It used to be that, with the exception of Yountville, which has long had restaurants that boast lively bar scenes (Bottega, for example), visitors did not drink cocktails in the towns of Napa Valley. Mostly people drank wine, much of it in winery tasting rooms.
But times have changed, and as the next generation of locals and visitors comes of age, a renewed interest in urban centers has brought energy and money to downtown. In 2018, the town of Napa alone saw hospitality investments totaling over $180 million. The development of hotels and restaurants has brought new opportunities for bar culture. That’s right on time because millennials aren’t just interested in Cabernet and Chardonnay.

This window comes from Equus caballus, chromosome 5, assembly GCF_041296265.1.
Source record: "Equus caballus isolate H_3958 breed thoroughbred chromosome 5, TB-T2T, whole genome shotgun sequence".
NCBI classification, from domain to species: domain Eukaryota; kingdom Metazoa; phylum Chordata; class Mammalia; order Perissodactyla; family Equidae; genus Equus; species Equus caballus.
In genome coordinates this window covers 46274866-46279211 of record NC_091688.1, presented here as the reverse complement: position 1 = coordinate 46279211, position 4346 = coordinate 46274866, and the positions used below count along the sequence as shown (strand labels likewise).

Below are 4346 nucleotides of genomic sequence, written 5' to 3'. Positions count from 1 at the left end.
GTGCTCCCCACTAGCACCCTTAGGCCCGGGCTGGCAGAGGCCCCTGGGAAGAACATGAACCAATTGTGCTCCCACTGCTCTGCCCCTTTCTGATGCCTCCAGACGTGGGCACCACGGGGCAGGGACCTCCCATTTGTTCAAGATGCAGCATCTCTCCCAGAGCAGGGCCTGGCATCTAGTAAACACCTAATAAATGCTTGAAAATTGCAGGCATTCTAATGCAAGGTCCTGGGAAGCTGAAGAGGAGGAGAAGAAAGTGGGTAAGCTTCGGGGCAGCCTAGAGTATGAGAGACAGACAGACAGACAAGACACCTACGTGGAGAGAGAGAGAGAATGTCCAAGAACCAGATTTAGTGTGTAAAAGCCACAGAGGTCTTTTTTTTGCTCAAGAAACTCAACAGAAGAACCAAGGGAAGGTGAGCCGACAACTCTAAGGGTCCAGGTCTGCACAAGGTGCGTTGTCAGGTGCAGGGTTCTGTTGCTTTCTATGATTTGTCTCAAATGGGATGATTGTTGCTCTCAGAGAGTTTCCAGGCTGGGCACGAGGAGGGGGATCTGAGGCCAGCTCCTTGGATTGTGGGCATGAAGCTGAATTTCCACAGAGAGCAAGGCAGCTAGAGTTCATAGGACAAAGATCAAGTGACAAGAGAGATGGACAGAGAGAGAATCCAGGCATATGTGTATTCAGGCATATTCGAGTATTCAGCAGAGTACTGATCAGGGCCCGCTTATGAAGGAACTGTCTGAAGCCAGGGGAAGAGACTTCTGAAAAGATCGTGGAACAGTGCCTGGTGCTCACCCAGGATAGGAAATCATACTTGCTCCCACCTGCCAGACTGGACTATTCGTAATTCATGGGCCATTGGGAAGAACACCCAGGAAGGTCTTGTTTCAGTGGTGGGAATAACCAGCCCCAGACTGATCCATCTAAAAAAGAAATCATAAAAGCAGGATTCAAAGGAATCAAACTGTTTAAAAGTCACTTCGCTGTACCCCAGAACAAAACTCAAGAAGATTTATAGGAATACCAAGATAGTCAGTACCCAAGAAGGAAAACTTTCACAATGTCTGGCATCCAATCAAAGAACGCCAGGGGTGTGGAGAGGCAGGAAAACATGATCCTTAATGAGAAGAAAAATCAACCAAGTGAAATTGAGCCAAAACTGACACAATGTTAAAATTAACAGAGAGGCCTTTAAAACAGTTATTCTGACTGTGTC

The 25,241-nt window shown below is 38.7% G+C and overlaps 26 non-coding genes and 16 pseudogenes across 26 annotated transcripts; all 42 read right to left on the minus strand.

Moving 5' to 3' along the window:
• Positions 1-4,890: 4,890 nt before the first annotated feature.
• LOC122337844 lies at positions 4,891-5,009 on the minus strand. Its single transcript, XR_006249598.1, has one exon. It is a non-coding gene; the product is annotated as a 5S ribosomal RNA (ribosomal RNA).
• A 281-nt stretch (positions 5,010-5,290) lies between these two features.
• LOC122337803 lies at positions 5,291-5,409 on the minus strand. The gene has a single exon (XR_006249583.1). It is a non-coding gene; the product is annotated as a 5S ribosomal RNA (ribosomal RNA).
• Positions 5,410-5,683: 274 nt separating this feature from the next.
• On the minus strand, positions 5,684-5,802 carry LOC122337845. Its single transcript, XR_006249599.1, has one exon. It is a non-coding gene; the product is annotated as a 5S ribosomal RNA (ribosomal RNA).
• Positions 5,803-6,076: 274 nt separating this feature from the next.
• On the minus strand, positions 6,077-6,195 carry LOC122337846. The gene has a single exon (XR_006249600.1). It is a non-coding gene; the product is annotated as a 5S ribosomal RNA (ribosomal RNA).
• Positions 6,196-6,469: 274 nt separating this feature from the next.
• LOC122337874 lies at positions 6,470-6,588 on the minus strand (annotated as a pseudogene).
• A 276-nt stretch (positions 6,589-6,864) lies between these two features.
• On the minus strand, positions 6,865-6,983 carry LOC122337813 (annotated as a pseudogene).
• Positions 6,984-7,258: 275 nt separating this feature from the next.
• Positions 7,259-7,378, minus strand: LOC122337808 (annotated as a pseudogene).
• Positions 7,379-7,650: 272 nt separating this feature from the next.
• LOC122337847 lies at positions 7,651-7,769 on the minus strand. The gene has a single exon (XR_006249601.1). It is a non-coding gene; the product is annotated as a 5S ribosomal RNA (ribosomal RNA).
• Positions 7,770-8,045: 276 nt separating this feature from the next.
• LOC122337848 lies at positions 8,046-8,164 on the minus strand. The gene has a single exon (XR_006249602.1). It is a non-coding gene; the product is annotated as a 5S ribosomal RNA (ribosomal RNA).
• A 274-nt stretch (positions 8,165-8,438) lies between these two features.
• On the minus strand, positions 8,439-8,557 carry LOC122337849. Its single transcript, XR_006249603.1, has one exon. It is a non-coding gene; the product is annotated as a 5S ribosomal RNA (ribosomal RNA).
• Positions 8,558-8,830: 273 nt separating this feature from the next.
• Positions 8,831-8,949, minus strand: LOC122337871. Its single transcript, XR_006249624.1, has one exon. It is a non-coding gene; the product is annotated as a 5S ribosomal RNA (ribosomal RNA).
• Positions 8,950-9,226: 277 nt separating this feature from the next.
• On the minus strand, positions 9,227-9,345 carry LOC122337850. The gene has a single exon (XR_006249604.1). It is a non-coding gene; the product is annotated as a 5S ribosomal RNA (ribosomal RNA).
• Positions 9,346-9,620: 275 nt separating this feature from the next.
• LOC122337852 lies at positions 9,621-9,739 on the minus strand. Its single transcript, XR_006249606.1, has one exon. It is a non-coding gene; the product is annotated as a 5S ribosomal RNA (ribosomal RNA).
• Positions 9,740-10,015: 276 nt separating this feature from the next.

Luckily, there are more and more spots in the Napa Valley designed for creative mixology. One of the first of these was Goose & Gander, which took over St. Helena’s historic Martini House in 2012 with a bar program created by Scott Beattie, the author of the organically minded “Artisanal Cocktails.” Though Beattie has since moved on, the drinks here have retained their charisma.In the garden, main dining room or speakeasy-like basement bar, you can sample three dozen fascinating cocktails. Take the 86 Dignity, an earthy elixir of sarsaparilla and Japanese whiskey that’s been “washed” (i.e. blended) with butter and infused with candy cap mushrooms. Root beer aromas hit your nose, and milk fats coat the rim of the glass as you sip. Oil floats are a current cocktail trend, and the gin-based Bee Real, a riff on a classic Bee’s Knees, is garnished with dots of Calabrian chile oil, which add beauty and savory panache. A fruity, rosy Cucumber Collins one-ups the traditional highball with the addition of yuzu, huckleberry and slices of the namesake vegetable, both raw and pickled.